PRESERVE THE FABRIC OF LIFE
Georgia’s mountains, beaches and waterways are the envy of many.
They sooth us as they generate thousands of jobs and tax revenue. But, they are in danger from development, chemical contamination, and weather damage from Global Warming.
Twenty of the highest recorded world temperatures have occurred in the last twenty-two years. Climate scientists agree that Global Warming is real, human caused, and must be addressed immediately before we experience a total systems failure somewhere in the biosphere.
All across our nation, including Georgia, we have witnessed a rapidly increasing array of natural disasters driven by Global Warming’s higher atmospheric and oceanic temperatures. The timeframe for making systematic changes before the crisis is irreversible is now being measured from 1 to 3 decades.
Global Average Surface Temperatures are steadily rising. Arctic ice is thinning. Ocean surface temperature are trending up. Coral is dying—over 50% dead in the last 30 years—impacting fish populations, coastal communities, and more. Many species are heading for the poles because of higher temps. Drought is increasing. U.S. wildfire intensity has increased 400% since 1970.
But with all of the media attention focused on the struggle to address Global Warming, people barely notice that under the Republican Administration, the safety rules for our food and water have been rolled back, more untested chemicals are entering our lives, and more species are being decimated— including the pollinators that sustain the fabric of life.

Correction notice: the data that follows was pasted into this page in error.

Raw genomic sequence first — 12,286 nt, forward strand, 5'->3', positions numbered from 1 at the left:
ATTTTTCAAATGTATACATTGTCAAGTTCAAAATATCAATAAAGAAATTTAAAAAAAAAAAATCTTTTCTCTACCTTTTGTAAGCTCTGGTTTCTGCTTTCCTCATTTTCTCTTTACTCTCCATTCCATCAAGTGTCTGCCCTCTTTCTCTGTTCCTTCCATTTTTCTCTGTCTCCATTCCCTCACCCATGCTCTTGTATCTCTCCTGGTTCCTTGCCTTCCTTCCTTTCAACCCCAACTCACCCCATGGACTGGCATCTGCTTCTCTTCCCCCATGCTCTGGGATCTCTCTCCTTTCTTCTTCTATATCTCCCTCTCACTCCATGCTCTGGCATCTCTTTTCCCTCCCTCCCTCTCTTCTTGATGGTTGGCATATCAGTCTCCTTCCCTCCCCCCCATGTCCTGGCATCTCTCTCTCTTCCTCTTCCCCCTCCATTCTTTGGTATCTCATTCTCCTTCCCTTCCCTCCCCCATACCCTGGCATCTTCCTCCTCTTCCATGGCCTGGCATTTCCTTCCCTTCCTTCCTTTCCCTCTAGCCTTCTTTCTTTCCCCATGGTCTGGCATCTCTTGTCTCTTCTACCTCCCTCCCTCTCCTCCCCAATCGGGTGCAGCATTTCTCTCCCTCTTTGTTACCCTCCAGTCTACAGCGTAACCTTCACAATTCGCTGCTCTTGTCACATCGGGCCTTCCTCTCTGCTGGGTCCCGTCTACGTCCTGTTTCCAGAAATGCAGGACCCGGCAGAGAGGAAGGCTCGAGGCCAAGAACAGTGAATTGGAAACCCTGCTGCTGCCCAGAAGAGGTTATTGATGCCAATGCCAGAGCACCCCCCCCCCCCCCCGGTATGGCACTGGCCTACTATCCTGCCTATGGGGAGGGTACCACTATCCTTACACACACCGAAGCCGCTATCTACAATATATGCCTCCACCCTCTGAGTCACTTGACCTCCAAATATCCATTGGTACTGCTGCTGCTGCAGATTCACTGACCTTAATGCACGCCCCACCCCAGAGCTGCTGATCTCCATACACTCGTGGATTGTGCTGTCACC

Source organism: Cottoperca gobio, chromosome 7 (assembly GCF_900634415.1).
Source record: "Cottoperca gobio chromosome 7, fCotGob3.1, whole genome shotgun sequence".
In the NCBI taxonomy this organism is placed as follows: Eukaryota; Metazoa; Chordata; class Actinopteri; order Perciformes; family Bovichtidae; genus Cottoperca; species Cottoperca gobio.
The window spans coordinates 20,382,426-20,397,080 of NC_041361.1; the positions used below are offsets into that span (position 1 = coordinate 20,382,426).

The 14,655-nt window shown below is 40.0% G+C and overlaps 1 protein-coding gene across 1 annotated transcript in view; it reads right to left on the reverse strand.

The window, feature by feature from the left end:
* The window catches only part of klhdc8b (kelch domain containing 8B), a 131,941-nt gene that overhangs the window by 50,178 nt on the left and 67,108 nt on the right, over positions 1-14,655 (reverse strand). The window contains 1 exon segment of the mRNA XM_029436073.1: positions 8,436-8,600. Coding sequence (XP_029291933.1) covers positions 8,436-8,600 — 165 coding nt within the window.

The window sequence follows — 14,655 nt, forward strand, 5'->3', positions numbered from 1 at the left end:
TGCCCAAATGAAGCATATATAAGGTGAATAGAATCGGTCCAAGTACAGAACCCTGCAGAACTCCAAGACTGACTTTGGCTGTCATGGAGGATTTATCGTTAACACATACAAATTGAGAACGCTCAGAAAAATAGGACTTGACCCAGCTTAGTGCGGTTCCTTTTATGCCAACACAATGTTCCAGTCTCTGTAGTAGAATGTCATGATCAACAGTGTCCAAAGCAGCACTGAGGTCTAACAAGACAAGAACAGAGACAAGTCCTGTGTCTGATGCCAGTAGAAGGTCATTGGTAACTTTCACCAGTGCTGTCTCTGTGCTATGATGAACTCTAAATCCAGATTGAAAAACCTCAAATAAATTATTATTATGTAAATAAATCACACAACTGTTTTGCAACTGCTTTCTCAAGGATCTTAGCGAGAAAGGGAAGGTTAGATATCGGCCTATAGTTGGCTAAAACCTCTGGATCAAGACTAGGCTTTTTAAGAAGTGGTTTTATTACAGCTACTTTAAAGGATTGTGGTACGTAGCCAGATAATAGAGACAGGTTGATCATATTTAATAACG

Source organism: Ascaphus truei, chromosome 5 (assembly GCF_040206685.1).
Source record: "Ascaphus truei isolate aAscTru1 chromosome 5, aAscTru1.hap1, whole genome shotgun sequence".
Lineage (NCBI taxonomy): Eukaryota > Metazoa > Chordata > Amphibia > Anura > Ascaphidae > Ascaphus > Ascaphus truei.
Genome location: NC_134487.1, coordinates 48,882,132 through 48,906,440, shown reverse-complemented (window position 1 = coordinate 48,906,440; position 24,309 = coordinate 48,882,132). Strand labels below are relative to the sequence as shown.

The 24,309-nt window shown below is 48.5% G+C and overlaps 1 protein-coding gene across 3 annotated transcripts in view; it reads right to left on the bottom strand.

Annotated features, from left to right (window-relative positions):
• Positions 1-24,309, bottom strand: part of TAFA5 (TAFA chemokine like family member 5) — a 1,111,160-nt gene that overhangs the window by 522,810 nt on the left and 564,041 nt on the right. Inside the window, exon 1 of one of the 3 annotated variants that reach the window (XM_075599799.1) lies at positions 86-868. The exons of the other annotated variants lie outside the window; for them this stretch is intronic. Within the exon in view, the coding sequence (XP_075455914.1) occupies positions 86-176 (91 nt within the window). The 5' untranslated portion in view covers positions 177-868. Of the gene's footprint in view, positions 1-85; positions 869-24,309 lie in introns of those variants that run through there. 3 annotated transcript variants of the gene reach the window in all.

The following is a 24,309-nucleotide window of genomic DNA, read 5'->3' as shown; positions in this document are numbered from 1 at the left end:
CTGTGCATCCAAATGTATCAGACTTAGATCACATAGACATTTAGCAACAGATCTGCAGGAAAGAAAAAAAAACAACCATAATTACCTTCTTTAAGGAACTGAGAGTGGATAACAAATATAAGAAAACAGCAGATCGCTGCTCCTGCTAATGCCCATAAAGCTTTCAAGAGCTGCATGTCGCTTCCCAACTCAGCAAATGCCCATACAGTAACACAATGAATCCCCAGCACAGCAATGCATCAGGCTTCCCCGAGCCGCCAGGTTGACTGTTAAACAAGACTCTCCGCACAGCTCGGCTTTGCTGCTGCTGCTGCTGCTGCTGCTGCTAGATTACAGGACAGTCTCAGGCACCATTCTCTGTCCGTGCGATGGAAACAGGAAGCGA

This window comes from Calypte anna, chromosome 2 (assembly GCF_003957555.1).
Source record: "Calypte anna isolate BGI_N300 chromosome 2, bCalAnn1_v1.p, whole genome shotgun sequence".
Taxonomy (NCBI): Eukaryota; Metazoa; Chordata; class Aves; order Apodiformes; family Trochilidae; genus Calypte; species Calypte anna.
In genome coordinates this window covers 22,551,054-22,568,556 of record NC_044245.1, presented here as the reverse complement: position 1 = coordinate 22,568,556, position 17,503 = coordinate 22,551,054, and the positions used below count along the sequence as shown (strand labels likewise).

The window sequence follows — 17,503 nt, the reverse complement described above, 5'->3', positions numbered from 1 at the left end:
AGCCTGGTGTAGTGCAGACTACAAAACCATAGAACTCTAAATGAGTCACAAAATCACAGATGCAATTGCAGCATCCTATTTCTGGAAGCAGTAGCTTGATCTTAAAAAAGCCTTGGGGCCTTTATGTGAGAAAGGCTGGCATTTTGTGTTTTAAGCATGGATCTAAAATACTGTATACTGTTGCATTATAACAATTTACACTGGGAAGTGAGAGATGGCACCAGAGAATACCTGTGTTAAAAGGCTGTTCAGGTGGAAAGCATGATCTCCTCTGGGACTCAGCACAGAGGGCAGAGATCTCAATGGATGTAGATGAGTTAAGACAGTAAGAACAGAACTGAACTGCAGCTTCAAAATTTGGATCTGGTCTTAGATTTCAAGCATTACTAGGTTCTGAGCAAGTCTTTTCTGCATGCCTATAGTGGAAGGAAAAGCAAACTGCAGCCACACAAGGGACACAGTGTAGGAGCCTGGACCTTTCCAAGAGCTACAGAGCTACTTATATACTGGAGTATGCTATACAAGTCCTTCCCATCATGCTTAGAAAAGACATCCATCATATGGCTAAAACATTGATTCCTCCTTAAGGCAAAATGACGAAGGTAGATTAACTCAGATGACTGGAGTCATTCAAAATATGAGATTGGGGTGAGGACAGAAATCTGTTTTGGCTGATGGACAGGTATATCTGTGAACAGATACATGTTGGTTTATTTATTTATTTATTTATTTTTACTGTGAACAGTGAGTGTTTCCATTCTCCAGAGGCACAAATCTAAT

Industries work with tens of thousands of chemicals that have never been fully tested for human and environmental health impacts. Many of them are persistent or accumulate in the food chain. Researchers have found plastics in the bodies of tiny marine animals at the bottom of the deepest part of the ocean— a ubiquitous health risk.
Drinking water systems are aging, providing both a health risk and an economic burden as they must be replaced. And all of the above put the health and happiness of Georgians at risk.
I wrote my Master thesis on sustainable development and have advocated my entire life for the creation of solutions to environmental problems. I want Georgia to become a world leader in sustainable systems, which will create thousands of good-paying jobs and cement Georgia’s place as both Number One for business and innovation, and Number One for quality of life.
I will accelerate Georgia on a path to a sustainable future, a closed-loop system where waste becomes food for other organic processes and Global Warming is reversed. This will include incentivizing the voluntary transition to all-electric vehicles, the shift to carbon-neutral fuels, the use of renewable energy (solar, wind), the elimination of persistent/forever chemicals, the substitution of biodegradable products for fossil fuel-derived plastics, the purification of industrial processes, and the reduction of Georgia’s toxic waste and municipal waste streams.